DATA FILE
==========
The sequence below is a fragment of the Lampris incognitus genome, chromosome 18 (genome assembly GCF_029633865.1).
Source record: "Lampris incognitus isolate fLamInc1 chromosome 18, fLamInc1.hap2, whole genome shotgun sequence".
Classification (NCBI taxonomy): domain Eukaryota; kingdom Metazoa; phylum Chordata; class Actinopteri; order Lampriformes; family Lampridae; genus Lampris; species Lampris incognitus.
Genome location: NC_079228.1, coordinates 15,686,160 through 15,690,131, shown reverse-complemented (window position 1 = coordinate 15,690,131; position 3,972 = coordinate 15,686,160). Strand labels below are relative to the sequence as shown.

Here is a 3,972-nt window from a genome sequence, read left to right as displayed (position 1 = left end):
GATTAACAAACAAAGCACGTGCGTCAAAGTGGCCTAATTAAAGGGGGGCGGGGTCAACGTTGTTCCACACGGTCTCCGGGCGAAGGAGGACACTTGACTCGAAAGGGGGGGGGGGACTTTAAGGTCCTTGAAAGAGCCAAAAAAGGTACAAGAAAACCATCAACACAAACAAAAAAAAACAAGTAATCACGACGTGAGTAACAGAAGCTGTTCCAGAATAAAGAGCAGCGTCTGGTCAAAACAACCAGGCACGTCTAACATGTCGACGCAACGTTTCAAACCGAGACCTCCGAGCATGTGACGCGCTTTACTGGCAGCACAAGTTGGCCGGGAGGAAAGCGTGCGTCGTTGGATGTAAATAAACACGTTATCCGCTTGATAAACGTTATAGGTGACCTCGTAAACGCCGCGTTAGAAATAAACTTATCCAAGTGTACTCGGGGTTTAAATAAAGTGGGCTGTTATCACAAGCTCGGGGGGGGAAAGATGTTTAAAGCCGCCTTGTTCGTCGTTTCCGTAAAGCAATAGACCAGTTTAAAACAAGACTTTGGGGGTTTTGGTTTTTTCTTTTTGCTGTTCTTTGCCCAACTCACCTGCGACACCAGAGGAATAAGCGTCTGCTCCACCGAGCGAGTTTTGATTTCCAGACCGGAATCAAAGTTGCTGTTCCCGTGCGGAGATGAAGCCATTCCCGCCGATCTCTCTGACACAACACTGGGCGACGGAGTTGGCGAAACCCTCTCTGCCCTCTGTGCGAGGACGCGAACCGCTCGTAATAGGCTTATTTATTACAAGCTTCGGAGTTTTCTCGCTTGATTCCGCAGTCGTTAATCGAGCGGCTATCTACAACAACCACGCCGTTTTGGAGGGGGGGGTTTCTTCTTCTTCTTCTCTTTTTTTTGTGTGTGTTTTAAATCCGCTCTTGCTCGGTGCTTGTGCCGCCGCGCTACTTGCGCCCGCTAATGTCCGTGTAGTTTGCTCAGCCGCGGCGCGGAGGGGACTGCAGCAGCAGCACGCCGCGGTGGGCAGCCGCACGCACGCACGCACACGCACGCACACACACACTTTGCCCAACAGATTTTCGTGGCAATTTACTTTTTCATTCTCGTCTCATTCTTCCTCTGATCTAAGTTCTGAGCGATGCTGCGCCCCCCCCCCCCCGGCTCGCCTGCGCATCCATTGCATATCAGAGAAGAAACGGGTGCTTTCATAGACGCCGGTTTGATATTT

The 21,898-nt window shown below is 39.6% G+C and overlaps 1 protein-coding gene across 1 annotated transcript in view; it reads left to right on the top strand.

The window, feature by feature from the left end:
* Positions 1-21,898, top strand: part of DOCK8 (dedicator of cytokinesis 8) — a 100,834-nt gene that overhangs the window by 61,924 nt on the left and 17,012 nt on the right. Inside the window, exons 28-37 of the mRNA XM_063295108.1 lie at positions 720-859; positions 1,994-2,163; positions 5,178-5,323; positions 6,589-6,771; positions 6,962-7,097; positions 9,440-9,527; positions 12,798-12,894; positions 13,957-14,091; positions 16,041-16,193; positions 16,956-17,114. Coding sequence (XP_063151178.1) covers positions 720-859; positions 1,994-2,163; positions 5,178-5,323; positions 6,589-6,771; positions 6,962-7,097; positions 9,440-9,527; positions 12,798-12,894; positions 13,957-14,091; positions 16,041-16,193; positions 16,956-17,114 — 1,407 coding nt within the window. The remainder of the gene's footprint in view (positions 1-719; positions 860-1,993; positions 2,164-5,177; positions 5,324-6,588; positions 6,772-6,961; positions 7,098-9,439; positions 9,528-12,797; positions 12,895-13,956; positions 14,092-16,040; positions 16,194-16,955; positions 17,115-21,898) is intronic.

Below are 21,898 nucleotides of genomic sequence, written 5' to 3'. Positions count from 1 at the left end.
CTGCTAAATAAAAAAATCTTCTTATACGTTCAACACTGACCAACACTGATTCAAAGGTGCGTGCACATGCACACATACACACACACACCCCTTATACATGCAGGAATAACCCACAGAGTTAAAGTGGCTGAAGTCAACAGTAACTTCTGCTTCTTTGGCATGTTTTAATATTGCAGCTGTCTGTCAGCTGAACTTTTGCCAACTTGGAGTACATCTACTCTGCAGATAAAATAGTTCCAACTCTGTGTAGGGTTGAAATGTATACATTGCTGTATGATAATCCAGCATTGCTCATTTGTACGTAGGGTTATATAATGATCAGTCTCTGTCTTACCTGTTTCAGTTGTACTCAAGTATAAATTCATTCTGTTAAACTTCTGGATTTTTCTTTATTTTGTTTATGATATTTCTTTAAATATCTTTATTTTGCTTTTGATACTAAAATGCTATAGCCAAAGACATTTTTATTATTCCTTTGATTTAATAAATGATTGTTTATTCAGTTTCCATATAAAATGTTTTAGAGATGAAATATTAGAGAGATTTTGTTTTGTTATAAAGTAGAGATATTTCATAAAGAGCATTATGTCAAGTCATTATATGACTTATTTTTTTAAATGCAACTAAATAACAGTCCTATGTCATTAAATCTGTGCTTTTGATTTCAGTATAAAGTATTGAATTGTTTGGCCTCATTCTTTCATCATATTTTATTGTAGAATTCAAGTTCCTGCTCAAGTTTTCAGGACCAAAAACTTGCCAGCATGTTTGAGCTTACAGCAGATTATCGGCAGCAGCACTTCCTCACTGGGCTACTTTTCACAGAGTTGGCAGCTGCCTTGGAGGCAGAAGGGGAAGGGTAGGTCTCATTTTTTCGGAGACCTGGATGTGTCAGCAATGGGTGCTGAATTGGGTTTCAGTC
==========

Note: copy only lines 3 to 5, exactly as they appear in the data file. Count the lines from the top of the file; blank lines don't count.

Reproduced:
Classification (NCBI taxonomy): domain Eukaryota; kingdom Metazoa; phylum Chordata; class Actinopteri; order Lampriformes; family Lampridae; genus Lampris; species Lampris incognitus.
Genome location: NC_079228.1, coordinates 15,686,160 through 15,690,131, shown reverse-complemented (window position 1 = coordinate 15,690,131; position 3,972 = coordinate 15,686,160). Strand labels below are relative to the sequence as shown.

Here is a 3,972-nt window from a genome sequence, read left to right as displayed (position 1 = left end):